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At this point, you will have full Anaconda version of the python environment that's spiffy and new and totally useless with ArcMap. 

2) Configure Anaconda To Work with ArcGIS

The following workflow will demonstrate how set up an Anaconda virtual environment a custom Python environment within Anaconda that is similar to that of ArcGIS Python, with the "pandas" module added. Pandas is great for a whole variety of data processing tasks (just google "python pandas"). If you get this far, you can adapt this workflow to include other modules you may want.


A. Find the versions of numpy and matplotlib Arc ArcGIS is using.

Open ArcMap and its Python window, and enter these commands:

>>> import sys, numpy, matplotlib
>>> print(sys.version, numpy.__version__, matplotlib.__version__)
'2.7.5 (default, May 15 2013, 22:43:36) [MSC v.1500 32 bit (Intel)]', '1.7.1', '1.3.0')

B. Create an a custom Anaconda virtual environment (including pandas) that is compatible with ArcGIS 10.2.2.

Rather than modifying the basic Anaconda installation, you can create a custom environment within Anaconda and specify the version of Pandas you want there. To do this:

  1. Get to the Anaconda Command Prompt (Start > Search > Anaconda, pick "Anaconda Command Prompt")
  2. Type "conda create -n arc1022 python=2.7.5 numpy=1.7.1 matplotlib=1.3.0 xlrd=0.9.2 xlwt=0.7.5 pyparsing=1.5 pandas"
    or, better yet, use this file (conda_arc1022.txt) that has a more complete list (version for use with x64 Anaconda: arc1022x64.txt)
    "conda create --file conda_arc1022.txt"  
  3. Anaconda's conda command will then:
    • Determine that the specified package versions are compatible with each other.
    • Find any packages on which these depend and determine most recent
  • compatible versions of packages not completely specified Prompts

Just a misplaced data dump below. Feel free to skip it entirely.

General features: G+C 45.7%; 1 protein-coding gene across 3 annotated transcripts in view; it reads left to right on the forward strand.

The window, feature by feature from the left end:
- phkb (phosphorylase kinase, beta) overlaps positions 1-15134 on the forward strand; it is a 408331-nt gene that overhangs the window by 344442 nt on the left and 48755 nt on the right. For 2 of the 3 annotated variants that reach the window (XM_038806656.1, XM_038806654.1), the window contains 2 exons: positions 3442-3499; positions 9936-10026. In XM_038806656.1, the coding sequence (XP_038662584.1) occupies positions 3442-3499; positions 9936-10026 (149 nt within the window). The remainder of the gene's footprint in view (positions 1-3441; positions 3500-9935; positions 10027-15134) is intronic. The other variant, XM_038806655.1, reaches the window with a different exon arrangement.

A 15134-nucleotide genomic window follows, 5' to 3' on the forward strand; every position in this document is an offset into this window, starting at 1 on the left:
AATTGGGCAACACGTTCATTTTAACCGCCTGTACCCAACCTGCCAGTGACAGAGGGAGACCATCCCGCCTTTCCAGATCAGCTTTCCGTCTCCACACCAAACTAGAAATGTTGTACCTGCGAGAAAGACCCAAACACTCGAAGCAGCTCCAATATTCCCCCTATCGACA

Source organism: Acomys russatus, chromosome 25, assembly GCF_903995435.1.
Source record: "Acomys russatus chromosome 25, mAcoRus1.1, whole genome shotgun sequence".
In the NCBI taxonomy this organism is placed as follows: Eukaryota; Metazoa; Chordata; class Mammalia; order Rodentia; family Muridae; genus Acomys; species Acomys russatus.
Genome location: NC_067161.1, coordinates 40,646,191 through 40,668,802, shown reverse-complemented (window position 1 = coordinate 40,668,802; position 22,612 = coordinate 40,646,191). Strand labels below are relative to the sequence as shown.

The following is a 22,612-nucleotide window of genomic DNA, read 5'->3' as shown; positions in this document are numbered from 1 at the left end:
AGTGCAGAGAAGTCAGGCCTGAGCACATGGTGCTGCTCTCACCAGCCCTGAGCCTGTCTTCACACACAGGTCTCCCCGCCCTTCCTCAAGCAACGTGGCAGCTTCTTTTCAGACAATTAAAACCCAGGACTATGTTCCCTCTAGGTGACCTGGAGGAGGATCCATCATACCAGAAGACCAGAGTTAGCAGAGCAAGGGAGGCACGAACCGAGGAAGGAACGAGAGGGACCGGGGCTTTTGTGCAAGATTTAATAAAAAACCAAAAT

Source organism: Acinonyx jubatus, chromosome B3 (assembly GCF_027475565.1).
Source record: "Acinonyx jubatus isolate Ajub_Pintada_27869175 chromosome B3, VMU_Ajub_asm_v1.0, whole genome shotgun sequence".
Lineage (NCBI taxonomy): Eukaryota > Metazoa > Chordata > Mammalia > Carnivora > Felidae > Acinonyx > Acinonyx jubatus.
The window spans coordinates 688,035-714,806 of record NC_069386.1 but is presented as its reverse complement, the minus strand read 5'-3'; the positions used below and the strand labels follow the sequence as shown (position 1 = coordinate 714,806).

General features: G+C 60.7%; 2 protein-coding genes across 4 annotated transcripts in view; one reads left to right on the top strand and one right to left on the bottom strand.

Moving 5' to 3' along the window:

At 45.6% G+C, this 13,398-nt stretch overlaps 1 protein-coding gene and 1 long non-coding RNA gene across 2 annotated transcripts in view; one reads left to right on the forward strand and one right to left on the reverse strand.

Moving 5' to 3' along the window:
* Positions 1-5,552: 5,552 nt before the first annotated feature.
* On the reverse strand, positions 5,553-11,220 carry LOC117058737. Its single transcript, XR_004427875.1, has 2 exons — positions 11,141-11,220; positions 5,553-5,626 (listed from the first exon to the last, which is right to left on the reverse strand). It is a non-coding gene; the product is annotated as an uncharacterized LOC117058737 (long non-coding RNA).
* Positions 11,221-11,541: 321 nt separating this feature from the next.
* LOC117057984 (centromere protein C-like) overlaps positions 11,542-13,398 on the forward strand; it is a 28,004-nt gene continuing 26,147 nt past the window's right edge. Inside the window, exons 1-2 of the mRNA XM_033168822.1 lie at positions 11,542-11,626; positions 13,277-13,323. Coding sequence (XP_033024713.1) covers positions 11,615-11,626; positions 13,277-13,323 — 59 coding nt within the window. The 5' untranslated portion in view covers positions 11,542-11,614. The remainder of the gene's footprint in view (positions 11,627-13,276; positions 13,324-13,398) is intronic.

• versions that are compatible with what you've asked for, if not completely specified.
    • Show you what it plans to do and prompts you to continue.
  • Downloads
    • Download (only) the
  • pieces
    • packages you need to "overlay"
  • with
    • onto the base environment to get the environment you have specified.
    • Set up a subdirectory
  • in the
    • , "<Anaconda install
  • folder "
    • folder>/envs/arc1022"
  • and downloads these
    • , installing the downloaded packages into it.

C. Test the virtual environment

Since this new custom environment is not the Anaconda default, you need to let it know that's what you want to use. Then, you'll ask it to tell you what's installed. So, at the Get to the Anaconda Command Prompt, type:

D:\Users\cprice>activate arc1022


You can add more packages using conda install, but make sure you specify dependencies so you version numbers for these that won't change your the environment's version of python or numpy versions(or ArcGIS will not be able to use that environment anymore). For example, if we didn't add pandas in the beginning, we could add it using this command. Specifying python and numpy versions makes sure we get a compatible version that won't break will work seamlessly with arcpy/ArcGIS.

conda install -n arc1022 python=2.7.5 numpy=1.7.1 pandas

You're not limited to adding only packages to what which conda has , now that you have a virtual environment you can use it to install packages that are not available through conda install. However, it's up to you to make sure the package you install is compatible with your access to your new environment. Here's an example on how to install a commonly desired GIS-re-ated module related package (shapely) into a conda virtual environment using the python pip utility:

Here is some general information on the conda utility.

3) Configure ArcGIS to see Anaconda and vice versa